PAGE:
Presence is how you show up including being authentic, confident, enthusiastic and passionate. But if you “fake-it-until-you-make-it,” you may feel like a fraud or an imposter. Cuddy suggests you “Fake it until you become it!”

When Lee Reading, Director of Camp Joy, Clarksville, OH, was giving me a tour of Camp Joy for my job interview back in 2000, we came across a group doing the Pamper Pole, a high ropes element. I hate heights! I asked Lee if I’d be required to experience these elements. I believe he could sense my fear and assured me the staff would work with me. With help from the Camp Joy staff, especially Tim Eppstein, I did “fake-it-until-I-became-it!” This helped me appreciate the large number of adult participants who got into their panic zone when it came to high-rope elements.

SMILE! If you're smiling, you're breathing!
I experienced adult participants on high-rope elements who would freeze-up and felt like they could go no further. I discovered if I could get them to first create body posture that was more open, including letting go of their death grip on their sling-lines, and then answer two projection questions about the future based on possible outcomes to get in touch with their feelings, I could help them take another step forward. They could let go to zip-line or be belayed back to the ground. It was all about dialing down their self-induced stress and fear.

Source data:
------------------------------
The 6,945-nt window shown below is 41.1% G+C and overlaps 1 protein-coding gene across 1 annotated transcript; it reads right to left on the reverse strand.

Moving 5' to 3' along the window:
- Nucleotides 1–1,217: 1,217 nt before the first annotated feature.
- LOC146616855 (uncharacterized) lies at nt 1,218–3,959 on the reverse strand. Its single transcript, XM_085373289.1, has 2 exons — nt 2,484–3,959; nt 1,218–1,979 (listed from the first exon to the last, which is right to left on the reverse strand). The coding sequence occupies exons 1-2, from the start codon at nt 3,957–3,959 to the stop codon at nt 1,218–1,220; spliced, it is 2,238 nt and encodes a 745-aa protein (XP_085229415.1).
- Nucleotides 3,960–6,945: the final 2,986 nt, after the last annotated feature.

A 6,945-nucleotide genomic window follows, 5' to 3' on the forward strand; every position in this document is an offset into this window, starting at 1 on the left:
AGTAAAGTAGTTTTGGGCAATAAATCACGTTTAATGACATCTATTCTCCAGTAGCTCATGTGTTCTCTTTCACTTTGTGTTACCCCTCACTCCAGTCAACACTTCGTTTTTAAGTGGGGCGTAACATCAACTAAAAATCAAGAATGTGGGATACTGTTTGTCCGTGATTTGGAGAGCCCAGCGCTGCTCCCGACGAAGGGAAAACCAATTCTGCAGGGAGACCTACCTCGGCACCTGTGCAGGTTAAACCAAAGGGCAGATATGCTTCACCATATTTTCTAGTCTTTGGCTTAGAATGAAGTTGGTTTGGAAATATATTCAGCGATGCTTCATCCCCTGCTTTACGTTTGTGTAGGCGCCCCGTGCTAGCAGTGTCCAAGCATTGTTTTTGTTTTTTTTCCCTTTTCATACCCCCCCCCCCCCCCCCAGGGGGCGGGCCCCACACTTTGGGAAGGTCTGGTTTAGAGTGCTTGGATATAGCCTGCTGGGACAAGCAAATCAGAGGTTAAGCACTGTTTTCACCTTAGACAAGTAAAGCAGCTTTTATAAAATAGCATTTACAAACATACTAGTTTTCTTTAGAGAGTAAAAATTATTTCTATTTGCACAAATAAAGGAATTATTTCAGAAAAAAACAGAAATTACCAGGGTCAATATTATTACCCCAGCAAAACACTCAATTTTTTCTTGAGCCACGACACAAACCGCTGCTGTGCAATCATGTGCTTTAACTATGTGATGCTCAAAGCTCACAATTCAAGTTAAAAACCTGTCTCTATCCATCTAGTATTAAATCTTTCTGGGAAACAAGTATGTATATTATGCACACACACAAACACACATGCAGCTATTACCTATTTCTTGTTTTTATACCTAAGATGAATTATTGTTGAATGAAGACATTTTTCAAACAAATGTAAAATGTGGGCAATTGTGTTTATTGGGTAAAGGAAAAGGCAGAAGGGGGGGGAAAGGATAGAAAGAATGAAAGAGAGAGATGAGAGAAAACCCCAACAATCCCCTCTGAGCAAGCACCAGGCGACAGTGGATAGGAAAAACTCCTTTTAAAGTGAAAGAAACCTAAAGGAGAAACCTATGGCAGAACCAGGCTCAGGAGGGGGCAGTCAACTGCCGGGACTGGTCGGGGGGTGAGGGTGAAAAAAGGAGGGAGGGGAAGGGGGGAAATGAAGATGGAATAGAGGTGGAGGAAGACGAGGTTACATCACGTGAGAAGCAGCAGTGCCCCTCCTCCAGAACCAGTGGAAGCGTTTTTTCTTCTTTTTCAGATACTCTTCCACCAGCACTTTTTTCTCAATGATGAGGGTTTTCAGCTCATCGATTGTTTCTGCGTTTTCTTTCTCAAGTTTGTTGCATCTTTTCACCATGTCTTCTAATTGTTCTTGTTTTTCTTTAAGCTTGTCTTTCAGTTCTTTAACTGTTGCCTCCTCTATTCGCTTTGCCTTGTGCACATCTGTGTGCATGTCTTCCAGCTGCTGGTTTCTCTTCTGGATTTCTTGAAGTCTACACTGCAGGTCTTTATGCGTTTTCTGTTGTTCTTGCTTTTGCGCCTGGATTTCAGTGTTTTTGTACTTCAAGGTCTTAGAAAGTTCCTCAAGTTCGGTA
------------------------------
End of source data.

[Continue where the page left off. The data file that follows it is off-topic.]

Cuddy’s TED Talk led to her writing Presence, a NY
Made it through faking it!
Times bestseller in December 2015. I read Cuddy’s book. When I got to the chapter, “I Don’t Deserve To Be Here,” where she thoroughly explains the imposter experience, I cried. I had been there and felt I was an imposter on several memorable occasions. According to Cuddy, “Imposterism steals our power and suffocates our presence.” page 89

The truth is, no one is immune to the imposter experience. The good news is we can overcome the imposter experience by developing our personal power … “the power to act with confidence based on one’s beliefs, attitudes and values and having a sense that one’s actions will be effective.” Page 115

Since reading Presence, I’ve been sharing my imposter experience with people I trust. They have revealed some of their imposter experiences to me. Powerful! What could this do for a group trying to become a well functioning team? I believe it could have a huge positive benefit!